I'm still struggling with my understanding of multilevel analysis, wondering if it applies or not to my problem. I'v read here the following (where author gives an example of a multilevel model with classrooms):

Classrooms pertain to a level (rather than a predictor variable), since (a) classrooms were randomly sampled from a population of units (classrooms around the world are potentially infinite and you have sampled some of them), and (b) classrooms have no intrinsic meaning per se (classrooms are interchangeable units without theoretical content).

Next, author says the following:

On the contrary, socioeconomic status would for instance pertain to a predictor variable (rather than a level) since its categories are both non-random and theoretically meaningful (e.g. lower, middle, and upper class are not “atheoretical” random units).

So far so good. Where I'm confused is when the author adds:

With (...the classroom as) a data structure, you cannot run a standard logistic regression analysis. The reason is that this violates one of the most important assumptions in the linear model, namely the assumption of independence (or lack of correlation) of the residuals (...). Observations are interdependent: Participants nested in the same cluster are more likely to function in the same way than participants nested in different clusters.

Isn't the same for observations in the different socioeconomic groups? Aren't the observations also interdependent of each other in a specific socioeconomic group? If yes, does it mean that we also should treat socioeconomic status in a multilevel setting?

EDIT: to clarify about comment below, suppose you want to do a linear regression based on socioeconomic status. Is there a fit for multilevel analysis. I would be inclined to say no since the categories are not random. On the other side, observations in one category could be interdependent. What can I do?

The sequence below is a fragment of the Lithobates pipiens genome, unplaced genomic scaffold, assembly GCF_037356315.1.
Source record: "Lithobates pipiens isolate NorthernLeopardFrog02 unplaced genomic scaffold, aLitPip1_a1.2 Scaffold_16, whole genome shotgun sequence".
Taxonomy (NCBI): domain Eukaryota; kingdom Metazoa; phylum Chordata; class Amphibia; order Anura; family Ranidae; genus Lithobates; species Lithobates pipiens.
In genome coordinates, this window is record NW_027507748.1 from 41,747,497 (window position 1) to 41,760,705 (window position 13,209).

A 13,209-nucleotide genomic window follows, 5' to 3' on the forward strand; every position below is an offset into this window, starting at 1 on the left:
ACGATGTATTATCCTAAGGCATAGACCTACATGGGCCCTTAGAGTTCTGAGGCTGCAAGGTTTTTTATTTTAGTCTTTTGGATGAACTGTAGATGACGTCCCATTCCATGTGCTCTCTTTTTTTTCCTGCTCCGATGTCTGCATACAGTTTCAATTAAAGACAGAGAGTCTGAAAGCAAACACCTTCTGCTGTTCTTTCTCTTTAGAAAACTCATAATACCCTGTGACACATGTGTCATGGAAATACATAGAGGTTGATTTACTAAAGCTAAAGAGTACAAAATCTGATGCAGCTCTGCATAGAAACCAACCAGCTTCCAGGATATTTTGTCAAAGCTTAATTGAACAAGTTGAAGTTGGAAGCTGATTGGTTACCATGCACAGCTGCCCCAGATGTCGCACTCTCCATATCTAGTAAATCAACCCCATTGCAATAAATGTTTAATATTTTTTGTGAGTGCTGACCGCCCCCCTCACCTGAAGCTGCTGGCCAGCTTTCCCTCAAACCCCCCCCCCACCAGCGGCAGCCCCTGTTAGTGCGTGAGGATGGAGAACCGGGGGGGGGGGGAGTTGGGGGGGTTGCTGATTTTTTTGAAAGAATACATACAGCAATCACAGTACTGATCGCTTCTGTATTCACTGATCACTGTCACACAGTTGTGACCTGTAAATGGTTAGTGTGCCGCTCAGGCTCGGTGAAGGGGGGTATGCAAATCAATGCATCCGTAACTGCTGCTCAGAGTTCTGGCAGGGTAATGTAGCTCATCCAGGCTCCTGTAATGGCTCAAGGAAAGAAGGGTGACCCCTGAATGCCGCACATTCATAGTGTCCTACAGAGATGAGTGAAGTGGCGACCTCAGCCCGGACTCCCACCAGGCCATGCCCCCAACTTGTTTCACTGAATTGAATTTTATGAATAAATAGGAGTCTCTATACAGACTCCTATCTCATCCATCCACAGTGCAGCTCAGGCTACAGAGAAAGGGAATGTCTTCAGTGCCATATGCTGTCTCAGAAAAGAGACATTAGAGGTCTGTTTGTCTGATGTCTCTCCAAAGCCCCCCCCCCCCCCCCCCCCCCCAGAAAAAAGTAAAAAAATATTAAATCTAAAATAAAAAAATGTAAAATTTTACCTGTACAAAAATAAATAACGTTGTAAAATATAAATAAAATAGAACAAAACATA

• $\begingroup$ Generally, we do not think there is residual in logistic regression. $\endgroup$ – user158565 May 1 '19 at 19:46
  • $\begingroup$ Thank you @user158565. I think that you can forget about the logistic part here. My question is about the multilevel analysis vs non independence of observations wrt random groups and non random groups. $\endgroup$ – Patrick May 1 '19 at 21:38
  • $\begingroup$ It seems you did not understand what I wanted to say. $\endgroup$ – user158565 May 3 '19 at 2:14
  • $\begingroup$ If you want to explain in more details, you're welcome! For my part, I added an edit section to clarify my question. Thanks again. $\endgroup$ – Patrick May 3 '19 at 13:43
  • $\begingroup$ @user158565 I confess I don't understand what you are trying to say, either, because I consider the deviance to be a form of residual. That suggests you might be using "residual" in a special or narrow way, but in what way, exactly, and to what purpose? Note, too, that the quotation in question doesn't literally mean "residuals," but really is talking about how the conditional responses are modeled as independent random variables. Its last sentence clarifies this by stating that the problem is "observations [not residuals] are interdependent." $\endgroup$ – whuber May 3 '19 at 14:06

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